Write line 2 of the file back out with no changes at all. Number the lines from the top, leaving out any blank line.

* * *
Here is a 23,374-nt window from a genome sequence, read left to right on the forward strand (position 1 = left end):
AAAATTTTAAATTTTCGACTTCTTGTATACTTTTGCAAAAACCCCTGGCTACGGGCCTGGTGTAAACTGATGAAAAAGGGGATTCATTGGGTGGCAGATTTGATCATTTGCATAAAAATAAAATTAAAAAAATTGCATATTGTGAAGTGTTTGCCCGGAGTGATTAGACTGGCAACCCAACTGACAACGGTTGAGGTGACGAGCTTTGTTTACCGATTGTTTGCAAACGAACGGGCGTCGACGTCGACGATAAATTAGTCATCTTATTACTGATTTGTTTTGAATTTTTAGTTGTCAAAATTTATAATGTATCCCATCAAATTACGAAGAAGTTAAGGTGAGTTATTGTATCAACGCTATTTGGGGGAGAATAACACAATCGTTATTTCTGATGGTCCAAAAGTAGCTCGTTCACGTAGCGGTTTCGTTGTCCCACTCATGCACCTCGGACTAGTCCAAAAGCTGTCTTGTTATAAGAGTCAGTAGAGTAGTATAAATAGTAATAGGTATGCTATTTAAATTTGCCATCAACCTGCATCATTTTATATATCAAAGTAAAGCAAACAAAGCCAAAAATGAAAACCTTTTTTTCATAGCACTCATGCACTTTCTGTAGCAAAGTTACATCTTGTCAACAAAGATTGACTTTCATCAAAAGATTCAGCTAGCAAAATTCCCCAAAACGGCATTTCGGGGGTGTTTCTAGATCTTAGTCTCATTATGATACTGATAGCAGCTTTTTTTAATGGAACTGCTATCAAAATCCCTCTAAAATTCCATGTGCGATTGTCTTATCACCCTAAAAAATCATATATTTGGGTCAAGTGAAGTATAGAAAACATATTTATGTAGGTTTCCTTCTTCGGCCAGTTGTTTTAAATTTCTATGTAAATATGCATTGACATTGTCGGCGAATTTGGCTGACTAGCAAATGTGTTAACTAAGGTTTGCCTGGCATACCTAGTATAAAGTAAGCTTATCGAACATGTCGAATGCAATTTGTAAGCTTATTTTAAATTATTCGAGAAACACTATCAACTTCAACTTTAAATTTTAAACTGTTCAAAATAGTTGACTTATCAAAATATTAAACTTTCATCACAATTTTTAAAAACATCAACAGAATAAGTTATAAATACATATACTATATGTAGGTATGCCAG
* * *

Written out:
AAAATTTTAAATTTTCGACTTCTTGTATACTTTTGCAAAAACCCCTGGCTACGGGCCTGGTGTAAACTGATGAAAAAGGGGATTCATTGGGTGGCAGATTTGATCATTTGCATAAAAATAAAATTAAAAAAATTGCATATTGTGAAGTGTTTGCCCGGAGTGATTAGACTGGCAACCCAACTGACAACGGTTGAGGTGACGAGCTTTGTTTACCGATTGTTTGCAAACGAACGGGCGTCGACGTCGACGATAAATTAGTCATCTTATTACTGATTTGTTTTGAATTTTTAGTTGTCAAAATTTATAATGTATCCCATCAAATTACGAAGAAGTTAAGGTGAGTTATTGTATCAACGCTATTTGGGGGAGAATAACACAATCGTTATTTCTGATGGTCCAAAAGTAGCTCGTTCACGTAGCGGTTTCGTTGTCCCACTCATGCACCTCGGACTAGTCCAAAAGCTGTCTTGTTATAAGAGTCAGTAGAGTAGTATAAATAGTAATAGGTATGCTATTTAAATTTGCCATCAACCTGCATCATTTTATATATCAAAGTAAAGCAAACAAAGCCAAAAATGAAAACCTTTTTTTCATAGCACTCATGCACTTTCTGTAGCAAAGTTACATCTTGTCAACAAAGATTGACTTTCATCAAAAGATTCAGCTAGCAAAATTCCCCAAAACGGCATTTCGGGGGTGTTTCTAGATCTTAGTCTCATTATGATACTGATAGCAGCTTTTTTTAATGGAACTGCTATCAAAATCCCTCTAAAATTCCATGTGCGATTGTCTTATCACCCTAAAAAATCATATATTTGGGTCAAGTGAAGTATAGAAAACATATTTATGTAGGTTTCCTTCTTCGGCCAGTTGTTTTAAATTTCTATGTAAATATGCATTGACATTGTCGGCGAATTTGGCTGACTAGCAAATGTGTTAACTAAGGTTTGCCTGGCATACCTAGTATAAAGTAAGCTTATCGAACATGTCGAATGCAATTTGTAAGCTTATTTTAAATTATTCGAGAAACACTATCAACTTCAACTTTAAATTTTAAACTGTTCAAAATAGTTGACTTATCAAAATATTAAACTTTCATCACAATTTTTAAAAACATCAACAGAATAAGTTATAAATACATATACTATATGTAGGTATGCCAG